Clive Palmer has threatened to take Queensland Rugby League to Federal Court if they don't approve Israel Folau's registration by Wednesday.
Minerology, the company owned by Palmer, is bankrolling Folau's bid to play rugby league for the Southport Tigers in Gold Coast's A-Grade competition this year.
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The 32-year-old dual international is hoping to play alongside brothers John and Eni in the third-tier competition.
Palmer, a billionaire mining magnate, has indicated he wants Folau to be on the field for Southport's clash against Burleigh Bears at Pizzey Park this Saturday.
The QRL has previously indicated it would consider Folau's application to be registered "in line with its rules and processes".
However Palmer says he'll take legal action if the decision isn't made by the middle of this week.
"Israel doesn't drink, smoke or take drugs. He has never been charged with a criminal offence" Palmer said in a statement released late on Sunday.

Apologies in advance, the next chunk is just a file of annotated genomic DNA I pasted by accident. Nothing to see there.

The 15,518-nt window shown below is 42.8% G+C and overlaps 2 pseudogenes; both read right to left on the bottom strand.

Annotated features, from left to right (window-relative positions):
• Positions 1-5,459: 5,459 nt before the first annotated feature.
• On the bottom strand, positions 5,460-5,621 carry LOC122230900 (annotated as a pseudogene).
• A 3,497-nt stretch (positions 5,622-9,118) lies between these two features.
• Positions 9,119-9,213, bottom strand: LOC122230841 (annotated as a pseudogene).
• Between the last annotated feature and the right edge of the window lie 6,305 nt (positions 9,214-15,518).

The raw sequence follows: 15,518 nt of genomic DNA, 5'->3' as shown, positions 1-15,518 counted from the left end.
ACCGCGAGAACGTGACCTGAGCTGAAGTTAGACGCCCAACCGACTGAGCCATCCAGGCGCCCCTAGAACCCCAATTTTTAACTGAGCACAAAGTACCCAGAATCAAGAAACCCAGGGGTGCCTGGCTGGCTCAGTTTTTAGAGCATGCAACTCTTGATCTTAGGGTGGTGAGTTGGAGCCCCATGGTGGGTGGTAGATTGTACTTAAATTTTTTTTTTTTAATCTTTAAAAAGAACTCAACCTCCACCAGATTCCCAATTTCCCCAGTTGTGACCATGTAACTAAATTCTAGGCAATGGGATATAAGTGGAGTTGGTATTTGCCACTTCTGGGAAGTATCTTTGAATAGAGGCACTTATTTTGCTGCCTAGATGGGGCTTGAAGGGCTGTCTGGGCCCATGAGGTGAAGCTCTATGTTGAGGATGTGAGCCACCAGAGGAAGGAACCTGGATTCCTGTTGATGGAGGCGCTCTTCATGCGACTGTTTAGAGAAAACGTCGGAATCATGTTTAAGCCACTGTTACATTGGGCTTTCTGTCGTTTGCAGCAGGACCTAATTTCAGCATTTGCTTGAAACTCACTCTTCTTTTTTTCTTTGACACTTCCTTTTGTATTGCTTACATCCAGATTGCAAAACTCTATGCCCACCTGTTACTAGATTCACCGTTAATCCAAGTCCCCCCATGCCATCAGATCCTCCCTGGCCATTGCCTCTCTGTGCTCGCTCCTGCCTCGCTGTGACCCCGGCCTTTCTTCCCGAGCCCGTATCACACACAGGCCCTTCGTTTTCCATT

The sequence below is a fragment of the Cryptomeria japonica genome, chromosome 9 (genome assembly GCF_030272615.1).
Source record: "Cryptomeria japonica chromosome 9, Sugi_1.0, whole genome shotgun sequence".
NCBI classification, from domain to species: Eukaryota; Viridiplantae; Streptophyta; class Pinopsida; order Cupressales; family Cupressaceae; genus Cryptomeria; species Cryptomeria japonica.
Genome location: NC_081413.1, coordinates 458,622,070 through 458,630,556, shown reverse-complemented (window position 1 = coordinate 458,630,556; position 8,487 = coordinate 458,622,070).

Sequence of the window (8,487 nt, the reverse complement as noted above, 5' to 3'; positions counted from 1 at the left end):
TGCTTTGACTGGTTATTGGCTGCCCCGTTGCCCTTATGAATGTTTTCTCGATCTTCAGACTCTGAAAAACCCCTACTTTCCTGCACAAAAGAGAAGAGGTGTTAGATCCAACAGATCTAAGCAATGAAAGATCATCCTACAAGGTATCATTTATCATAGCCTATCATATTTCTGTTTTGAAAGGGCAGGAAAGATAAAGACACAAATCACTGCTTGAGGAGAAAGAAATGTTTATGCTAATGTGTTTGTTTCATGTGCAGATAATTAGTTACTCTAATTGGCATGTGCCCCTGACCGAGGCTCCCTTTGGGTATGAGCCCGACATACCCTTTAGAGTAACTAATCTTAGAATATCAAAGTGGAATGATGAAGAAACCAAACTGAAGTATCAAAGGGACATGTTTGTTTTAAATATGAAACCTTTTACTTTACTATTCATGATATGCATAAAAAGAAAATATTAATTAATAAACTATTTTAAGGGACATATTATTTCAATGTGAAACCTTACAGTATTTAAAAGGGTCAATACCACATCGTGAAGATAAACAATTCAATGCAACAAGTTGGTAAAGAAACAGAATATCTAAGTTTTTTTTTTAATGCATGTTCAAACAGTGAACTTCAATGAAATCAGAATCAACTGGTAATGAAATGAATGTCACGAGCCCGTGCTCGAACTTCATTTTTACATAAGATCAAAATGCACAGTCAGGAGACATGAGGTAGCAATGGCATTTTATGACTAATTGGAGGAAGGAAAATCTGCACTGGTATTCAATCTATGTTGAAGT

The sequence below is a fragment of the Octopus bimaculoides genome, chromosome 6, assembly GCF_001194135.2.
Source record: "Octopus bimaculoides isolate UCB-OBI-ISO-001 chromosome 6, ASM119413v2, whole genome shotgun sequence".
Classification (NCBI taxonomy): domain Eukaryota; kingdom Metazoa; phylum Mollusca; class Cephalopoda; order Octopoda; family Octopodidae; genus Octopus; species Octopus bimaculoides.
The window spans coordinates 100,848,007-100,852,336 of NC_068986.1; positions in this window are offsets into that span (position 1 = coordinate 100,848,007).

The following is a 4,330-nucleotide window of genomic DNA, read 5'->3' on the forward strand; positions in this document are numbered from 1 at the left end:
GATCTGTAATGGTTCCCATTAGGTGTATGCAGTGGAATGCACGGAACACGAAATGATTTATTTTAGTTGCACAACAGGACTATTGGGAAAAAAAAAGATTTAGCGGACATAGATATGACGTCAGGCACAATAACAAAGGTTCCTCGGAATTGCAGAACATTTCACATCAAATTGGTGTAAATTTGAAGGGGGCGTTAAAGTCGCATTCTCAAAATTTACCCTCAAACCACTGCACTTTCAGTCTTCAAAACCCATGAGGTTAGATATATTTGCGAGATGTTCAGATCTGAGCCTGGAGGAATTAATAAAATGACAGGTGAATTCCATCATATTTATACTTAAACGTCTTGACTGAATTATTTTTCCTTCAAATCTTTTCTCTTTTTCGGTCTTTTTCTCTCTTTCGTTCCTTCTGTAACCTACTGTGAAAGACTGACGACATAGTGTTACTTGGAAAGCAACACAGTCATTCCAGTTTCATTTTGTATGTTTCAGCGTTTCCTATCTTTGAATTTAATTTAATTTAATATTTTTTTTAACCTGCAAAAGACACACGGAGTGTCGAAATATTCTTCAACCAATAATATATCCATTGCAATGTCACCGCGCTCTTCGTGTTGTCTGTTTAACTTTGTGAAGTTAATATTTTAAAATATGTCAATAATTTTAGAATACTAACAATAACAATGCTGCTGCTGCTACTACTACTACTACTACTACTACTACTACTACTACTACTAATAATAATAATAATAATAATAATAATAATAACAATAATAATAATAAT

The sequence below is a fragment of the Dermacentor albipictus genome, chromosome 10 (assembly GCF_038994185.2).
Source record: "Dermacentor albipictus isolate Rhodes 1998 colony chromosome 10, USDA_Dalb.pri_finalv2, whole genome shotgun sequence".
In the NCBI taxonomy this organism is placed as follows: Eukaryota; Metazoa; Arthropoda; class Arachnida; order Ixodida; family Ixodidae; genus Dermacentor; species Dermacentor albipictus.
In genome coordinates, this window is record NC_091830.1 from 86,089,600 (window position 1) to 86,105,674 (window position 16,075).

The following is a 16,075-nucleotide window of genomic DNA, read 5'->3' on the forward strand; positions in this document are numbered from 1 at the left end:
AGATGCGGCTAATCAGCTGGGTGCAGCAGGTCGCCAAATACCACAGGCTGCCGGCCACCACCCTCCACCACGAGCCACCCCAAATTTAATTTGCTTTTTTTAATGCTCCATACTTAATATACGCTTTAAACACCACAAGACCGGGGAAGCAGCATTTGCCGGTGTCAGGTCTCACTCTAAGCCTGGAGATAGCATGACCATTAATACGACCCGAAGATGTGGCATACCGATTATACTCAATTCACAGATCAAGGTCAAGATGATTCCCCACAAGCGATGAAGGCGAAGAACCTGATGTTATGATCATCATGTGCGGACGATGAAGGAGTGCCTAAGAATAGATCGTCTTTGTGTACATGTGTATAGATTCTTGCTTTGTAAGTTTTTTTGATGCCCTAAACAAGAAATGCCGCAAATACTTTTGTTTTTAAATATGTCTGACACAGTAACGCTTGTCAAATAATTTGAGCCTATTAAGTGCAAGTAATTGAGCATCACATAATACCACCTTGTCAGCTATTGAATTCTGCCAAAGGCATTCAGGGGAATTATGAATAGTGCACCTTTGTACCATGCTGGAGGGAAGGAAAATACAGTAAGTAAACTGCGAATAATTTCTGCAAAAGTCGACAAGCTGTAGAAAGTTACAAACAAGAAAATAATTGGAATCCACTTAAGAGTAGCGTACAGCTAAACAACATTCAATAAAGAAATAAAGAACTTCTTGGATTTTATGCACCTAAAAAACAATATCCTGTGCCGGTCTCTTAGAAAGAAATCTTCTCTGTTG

"He loves his wife and his son. He has a rugby playing record second to none.
"If he is not registered by Wednesday, I believe he will issue an injunction in the Federal Court of Australia against the QRL for their discrimination against him on religious grounds."
Israel Folau's bid to return to rugby league
Folau last played rugby league in Australia in 2010 before pursuing a short-lived AFL career with expansion club GWS and then a rugby union career which included 73 Test appearances for Australia.
He had his contract terminated by Rugby Australia in 2019 after saying "hell awaits" gay people in a social media post.
The 32-year-old then returned to professional rugby league after reaching a legal settlement with RA following his sacking, joining Super League club Catalans in January of 2020.
The France-based club have indicated they are considering legal action of their own in the wake of Folau's Southport announcement.
Catalans' football manager Alex Chan said they expected Folau to return at some stage during the year having granted him compassionate leave to deal with family matters in Australia.
Palmer has previously dismissed any suggestion Catalans have a case for compensation.
"The truth about it, and we've had a look at that, obviously before we signed Israel up, is he signed a contract with them in January," said Palmer.
"It required them to make substantial payments to Israel, which they've failed and defaulted in doing. So in a legal sense they've repudiated that contract.
"Israel's accepted that repudiation and the contract's terminated. That's the legal position, so they don't have a leg to stand on."
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